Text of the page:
The Living School Initiative began in 2004 spearheaded by Ophea and funded by the Ministry of Health and Long-Term Care. The program seeks to "foster school community action to benefit health, scholastic achievement and community development" (Bodkin and Valleau, Spring 2005). Seventeen school sites from nine diverse communities have been involved in the first year. Each school site has engaged in four phases of the initiative: (1) community consultation, (2) declaration and commitment, (3) action planning and implementation, and (4) evaluation and celebration. All sites have designed and provided activities in the school and community settings in four comprehensive action areas: health policies and guidelines, physical and health education curriculum, healthy and supportive school community environments, and school community programs and services. This community-driven program is like a crystal that continues to grow in new directions and sparkle with thoughtful ideas as more members of each community join the collaborative effort. It is bringing together kids, parents, teachers, boards of education, parks and recreation, sporting organizations, local governments, businesses, community coalitions, and public health groups to tackle diverse needs in each unique community.



"Public health has been there from the start providing resources, support and expertise to address the diverse issues," according to Ophea consultant Margaret Good. Before each community applied to Ophea, they were expected to set up "pillar partners" between education, recreation and public health sectors. Public health professionals have provided health displays, resource materials, parent workshops, and collaborated in delivering classroom content on such topics as lifestyles, body image, tobacco use prevention, and dealing with stress at many of the Living School sites. While obesity was one of the initial concerns put on the table alongside poor nutrition and inactivity issues in initial community consultations, Good observed that as Living School sites focused on solutions to redress inactivity and nutrition issues for everyone, concern for obesity fizzled out.



Each community has developed its own strategies to increase healthy action and nutritious food consumption. For example, at Greensboro Public School site in Markham, the "Living School Action Plan" involved offering nutrition and active living workshops to parents, teachers and kids (Good, 2005). The School Nutrition Advisory Committee (SNAC) formed with students, parents, teachers, and public health workers serving as members. Their efforts led to a universal milk program, snack breaks, nutrition advice in school newsletters, a catered lunch program reviewed by a dietitian, and partnerships with local grocers (Bodkin and Valleau, 2005). York Region Health Services created the "Fitness Ambassadors" program in which grade 7 and 8 volunteers trained to lead daily energy breaks for primary students. This enhanced the daily activity of all students in school and has provided leadership activities for senior students within the school. In the broader school community, Markham Parks and Recreation has also provided after school sport clubs and PLAY ("peer leadership for active youth").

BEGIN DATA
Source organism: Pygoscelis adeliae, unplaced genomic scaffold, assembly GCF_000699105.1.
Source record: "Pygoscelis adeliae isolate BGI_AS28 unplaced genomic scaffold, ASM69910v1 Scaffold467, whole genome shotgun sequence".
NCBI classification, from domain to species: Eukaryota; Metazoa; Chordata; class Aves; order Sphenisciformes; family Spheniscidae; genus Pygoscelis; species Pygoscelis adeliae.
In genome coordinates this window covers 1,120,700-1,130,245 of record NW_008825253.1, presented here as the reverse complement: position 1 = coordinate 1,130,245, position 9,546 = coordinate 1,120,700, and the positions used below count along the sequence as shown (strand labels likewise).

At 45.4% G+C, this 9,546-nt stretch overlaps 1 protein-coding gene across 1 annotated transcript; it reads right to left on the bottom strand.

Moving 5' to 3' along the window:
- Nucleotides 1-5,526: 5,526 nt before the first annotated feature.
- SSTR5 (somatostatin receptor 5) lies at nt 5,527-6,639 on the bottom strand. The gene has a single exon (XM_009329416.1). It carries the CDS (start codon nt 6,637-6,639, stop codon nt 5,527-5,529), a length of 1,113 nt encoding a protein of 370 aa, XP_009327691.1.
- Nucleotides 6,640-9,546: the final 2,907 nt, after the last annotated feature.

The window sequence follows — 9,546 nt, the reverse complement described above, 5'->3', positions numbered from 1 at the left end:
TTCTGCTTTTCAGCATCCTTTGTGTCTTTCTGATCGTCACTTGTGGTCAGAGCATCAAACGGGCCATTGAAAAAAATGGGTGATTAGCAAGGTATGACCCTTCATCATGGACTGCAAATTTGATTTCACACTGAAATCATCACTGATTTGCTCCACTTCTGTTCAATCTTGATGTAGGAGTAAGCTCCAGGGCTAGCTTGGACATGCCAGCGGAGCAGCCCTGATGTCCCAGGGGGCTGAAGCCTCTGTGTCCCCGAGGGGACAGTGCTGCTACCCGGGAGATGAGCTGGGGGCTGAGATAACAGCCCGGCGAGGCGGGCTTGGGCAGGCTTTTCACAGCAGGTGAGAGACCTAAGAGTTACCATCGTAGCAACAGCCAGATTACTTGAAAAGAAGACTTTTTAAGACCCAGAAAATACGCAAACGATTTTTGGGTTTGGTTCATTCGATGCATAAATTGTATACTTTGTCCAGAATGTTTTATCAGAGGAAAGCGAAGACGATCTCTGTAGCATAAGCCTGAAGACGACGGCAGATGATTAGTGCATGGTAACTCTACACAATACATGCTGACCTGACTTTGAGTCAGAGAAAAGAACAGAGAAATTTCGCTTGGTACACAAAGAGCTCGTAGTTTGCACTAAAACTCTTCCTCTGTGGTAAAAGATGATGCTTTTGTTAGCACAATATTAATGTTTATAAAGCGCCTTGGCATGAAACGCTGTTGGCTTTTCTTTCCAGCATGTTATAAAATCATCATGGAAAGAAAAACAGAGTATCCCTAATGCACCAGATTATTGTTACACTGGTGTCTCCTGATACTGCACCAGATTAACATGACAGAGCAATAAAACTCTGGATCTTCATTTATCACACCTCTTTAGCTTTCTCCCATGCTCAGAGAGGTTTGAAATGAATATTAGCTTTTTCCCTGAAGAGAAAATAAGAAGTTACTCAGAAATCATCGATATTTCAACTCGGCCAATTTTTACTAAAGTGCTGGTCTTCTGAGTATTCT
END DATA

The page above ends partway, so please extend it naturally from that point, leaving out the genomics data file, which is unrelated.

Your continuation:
In Thunder Bay, Bishop Gallagher Senior Elementary School's tuck shop now carries a wide range of nutritious options. To build community interest and commitment to their Living School pledge, they hosted the Live It Up Challenge last January. This kick start event involved a winter walk and a vegetarian chili dinner prepared by parents. A website facilitated getting pledges from other community members and schools to be active. The principal and teachers believe that numeracy and literacy can be taught using "exercise in disguise." Students write poems or compositions about how the Living School experience has affected their lives. Junior students can experience motion in math class or by rhythmically moving during spelling test.



The overweight/obesity issue drops off the agenda when the wider climate of a community is one that values the wellness of children. At a recent Living School Forum, obesity was not specifically raised by any of the participating schools. Instead, all sites reporting improved health knowledge, activity levels and energy, and in addition many reported some unexpected benefits such as decreased discipline problems, less junk food garbage in the school yard, and improved school spirit by students and teachers alike. Martin Shain, the evaluation consultant for the Initiative, found 71% of students in Living Schools believe they can be overweight and still be fit: an attitude Shain suggests "supports a holistic view of health" (April 7, 2005). The Living School Action Teams continue to swap school guidelines and policies, research and tools, success stories and advocacy advice at forums and through a team website.



What makes a Living School successful? According to Andrea Bodkin, project director of the Living School Initiative,



"A Living School targets the culture whereas other health promotion programs target behaviour alone. Living Schools try to get into the community to help effect healthy eating, promote physical activity, and drug and alcohol prevention. All the people involved stop and think about the choices they make, and how those choices affect others. Students also develop a sense of social capital and citizenship in the process (July 21, 2005). "